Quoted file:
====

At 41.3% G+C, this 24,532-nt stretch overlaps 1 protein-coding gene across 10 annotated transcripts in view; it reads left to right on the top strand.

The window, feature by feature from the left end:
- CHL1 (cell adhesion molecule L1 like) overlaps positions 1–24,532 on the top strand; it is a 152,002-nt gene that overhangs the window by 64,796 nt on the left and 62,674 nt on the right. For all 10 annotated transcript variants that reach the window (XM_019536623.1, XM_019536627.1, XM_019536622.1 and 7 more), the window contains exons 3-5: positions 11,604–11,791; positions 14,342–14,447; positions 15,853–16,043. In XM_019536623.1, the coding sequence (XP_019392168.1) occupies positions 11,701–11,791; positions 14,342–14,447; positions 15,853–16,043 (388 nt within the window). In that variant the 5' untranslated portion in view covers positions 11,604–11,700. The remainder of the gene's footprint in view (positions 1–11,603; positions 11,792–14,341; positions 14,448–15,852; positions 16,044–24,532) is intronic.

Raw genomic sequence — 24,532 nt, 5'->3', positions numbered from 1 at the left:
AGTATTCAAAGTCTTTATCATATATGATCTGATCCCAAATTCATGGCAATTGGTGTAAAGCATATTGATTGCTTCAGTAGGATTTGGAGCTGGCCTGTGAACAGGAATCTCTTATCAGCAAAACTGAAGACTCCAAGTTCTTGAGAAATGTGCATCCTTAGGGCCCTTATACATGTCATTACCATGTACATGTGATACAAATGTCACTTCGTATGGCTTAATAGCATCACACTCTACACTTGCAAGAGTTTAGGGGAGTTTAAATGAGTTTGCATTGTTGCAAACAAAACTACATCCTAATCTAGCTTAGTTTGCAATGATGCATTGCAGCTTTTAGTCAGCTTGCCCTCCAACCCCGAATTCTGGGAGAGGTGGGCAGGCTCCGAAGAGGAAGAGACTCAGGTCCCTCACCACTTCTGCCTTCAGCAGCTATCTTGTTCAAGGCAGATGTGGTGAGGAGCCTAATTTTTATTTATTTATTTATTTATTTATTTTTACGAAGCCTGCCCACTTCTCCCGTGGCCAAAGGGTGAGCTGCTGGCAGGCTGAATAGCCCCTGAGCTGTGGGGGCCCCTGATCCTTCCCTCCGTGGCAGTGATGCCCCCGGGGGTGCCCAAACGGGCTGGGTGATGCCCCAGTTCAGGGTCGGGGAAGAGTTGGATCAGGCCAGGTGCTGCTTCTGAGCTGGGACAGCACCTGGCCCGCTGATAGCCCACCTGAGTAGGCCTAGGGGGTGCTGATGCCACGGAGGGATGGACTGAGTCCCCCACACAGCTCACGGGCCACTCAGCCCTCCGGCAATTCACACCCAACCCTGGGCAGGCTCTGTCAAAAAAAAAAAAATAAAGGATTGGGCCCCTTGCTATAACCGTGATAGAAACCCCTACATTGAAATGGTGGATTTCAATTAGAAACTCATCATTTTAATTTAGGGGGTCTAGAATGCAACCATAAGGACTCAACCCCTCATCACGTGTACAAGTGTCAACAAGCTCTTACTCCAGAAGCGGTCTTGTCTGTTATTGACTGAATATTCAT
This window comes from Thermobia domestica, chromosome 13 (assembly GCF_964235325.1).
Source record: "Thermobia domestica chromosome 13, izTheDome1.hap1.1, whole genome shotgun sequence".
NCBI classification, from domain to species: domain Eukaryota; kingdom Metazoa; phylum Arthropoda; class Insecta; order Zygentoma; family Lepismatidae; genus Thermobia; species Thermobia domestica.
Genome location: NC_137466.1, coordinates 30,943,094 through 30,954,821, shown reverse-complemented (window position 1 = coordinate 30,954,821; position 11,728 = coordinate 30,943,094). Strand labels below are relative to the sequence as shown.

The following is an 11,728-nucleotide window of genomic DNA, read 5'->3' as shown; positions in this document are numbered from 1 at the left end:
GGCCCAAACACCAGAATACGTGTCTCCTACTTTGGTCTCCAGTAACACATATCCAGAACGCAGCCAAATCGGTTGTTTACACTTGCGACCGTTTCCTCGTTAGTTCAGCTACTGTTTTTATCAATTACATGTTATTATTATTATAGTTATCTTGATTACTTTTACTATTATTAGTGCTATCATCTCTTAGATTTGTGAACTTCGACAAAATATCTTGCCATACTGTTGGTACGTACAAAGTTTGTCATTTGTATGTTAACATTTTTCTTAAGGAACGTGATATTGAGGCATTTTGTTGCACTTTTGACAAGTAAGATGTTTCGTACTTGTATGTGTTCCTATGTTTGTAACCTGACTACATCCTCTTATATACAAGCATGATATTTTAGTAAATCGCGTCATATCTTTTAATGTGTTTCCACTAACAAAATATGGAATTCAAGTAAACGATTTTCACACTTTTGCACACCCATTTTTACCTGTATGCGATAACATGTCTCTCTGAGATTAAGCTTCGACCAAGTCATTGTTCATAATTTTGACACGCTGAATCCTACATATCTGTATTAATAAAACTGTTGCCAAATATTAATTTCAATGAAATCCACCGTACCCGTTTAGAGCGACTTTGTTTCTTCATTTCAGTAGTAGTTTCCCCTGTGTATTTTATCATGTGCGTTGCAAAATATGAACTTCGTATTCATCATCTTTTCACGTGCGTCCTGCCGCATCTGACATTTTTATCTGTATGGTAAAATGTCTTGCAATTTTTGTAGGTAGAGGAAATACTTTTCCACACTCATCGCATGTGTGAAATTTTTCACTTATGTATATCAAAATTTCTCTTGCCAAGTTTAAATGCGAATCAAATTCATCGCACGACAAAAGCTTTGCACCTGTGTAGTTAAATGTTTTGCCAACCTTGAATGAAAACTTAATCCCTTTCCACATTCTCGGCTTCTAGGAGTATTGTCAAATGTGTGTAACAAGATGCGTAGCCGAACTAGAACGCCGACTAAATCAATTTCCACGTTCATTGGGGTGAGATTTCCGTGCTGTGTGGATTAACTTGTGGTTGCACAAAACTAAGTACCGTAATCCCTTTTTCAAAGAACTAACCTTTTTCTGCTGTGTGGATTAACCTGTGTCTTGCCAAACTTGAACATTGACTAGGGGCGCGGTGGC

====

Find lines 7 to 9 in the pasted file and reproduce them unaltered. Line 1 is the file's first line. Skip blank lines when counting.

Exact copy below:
Source record: "Thermobia domestica chromosome 13, izTheDome1.hap1.1, whole genome shotgun sequence".
NCBI classification, from domain to species: domain Eukaryota; kingdom Metazoa; phylum Arthropoda; class Insecta; order Zygentoma; family Lepismatidae; genus Thermobia; species Thermobia domestica.
Genome location: NC_137466.1, coordinates 30,943,094 through 30,954,821, shown reverse-complemented (window position 1 = coordinate 30,954,821; position 11,728 = coordinate 30,943,094). Strand labels below are relative to the sequence as shown.